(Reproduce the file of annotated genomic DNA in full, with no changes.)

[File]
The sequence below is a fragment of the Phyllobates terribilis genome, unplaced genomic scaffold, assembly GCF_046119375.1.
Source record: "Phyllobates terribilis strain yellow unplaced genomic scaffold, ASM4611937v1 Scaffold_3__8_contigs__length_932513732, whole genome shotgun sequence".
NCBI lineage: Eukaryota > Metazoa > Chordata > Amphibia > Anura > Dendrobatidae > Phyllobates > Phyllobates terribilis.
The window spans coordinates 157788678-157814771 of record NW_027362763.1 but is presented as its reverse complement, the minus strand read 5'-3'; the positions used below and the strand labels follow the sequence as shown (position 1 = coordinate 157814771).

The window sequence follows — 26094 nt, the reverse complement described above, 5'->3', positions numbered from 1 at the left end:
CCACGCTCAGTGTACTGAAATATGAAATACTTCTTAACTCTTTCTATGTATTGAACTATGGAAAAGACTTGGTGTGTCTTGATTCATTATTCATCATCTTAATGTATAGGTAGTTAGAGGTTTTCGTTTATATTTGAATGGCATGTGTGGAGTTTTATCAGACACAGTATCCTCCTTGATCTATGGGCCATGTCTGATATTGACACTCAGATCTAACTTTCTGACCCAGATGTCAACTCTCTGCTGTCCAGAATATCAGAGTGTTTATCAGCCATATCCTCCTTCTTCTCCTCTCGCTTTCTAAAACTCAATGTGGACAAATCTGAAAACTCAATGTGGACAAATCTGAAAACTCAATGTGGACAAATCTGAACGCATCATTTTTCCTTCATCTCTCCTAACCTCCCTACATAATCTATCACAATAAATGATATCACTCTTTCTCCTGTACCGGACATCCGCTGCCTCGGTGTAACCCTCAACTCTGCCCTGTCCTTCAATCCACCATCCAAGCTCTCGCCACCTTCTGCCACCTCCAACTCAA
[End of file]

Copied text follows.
The sequence below is a fragment of the Phyllobates terribilis genome, unplaced genomic scaffold, assembly GCF_046119375.1.
Source record: "Phyllobates terribilis strain yellow unplaced genomic scaffold, ASM4611937v1 Scaffold_3__8_contigs__length_932513732, whole genome shotgun sequence".
NCBI lineage: Eukaryota > Metazoa > Chordata > Amphibia > Anura > Dendrobatidae > Phyllobates > Phyllobates terribilis.
The window spans coordinates 157788678-157814771 of record NW_027362763.1 but is presented as its reverse complement, the minus strand read 5'-3'; the positions used below and the strand labels follow the sequence as shown (position 1 = coordinate 157814771).

The window sequence follows — 26094 nt, the reverse complement described above, 5'->3', positions numbered from 1 at the left end:
CCACGCTCAGTGTACTGAAATATGAAATACTTCTTAACTCTTTCTATGTATTGAACTATGGAAAAGACTTGGTGTGTCTTGATTCATTATTCATCATCTTAATGTATAGGTAGTTAGAGGTTTTCGTTTATATTTGAATGGCATGTGTGGAGTTTTATCAGACACAGTATCCTCCTTGATCTATGGGCCATGTCTGATATTGACACTCAGATCTAACTTTCTGACCCAGATGTCAACTCTCTGCTGTCCAGAATATCAGAGTGTTTATCAGCCATATCCTCCTTCTTCTCCTCTCGCTTTCTAAAACTCAATGTGGACAAATCTGAAAACTCAATGTGGACAAATCTGAAAACTCAATGTGGACAAATCTGAACGCATCATTTTTCCTTCATCTCTCCTAACCTCCCTACATAATCTATCACAATAAATGATATCACTCTTTCTCCTGTACCGGACATCCGCTGCCTCGGTGTAACCCTCAACTCTGCCCTGTCCTTCAATCCACCATCCAAGCTCTCGCCACCTTCTGCCACCTCCAACTCAA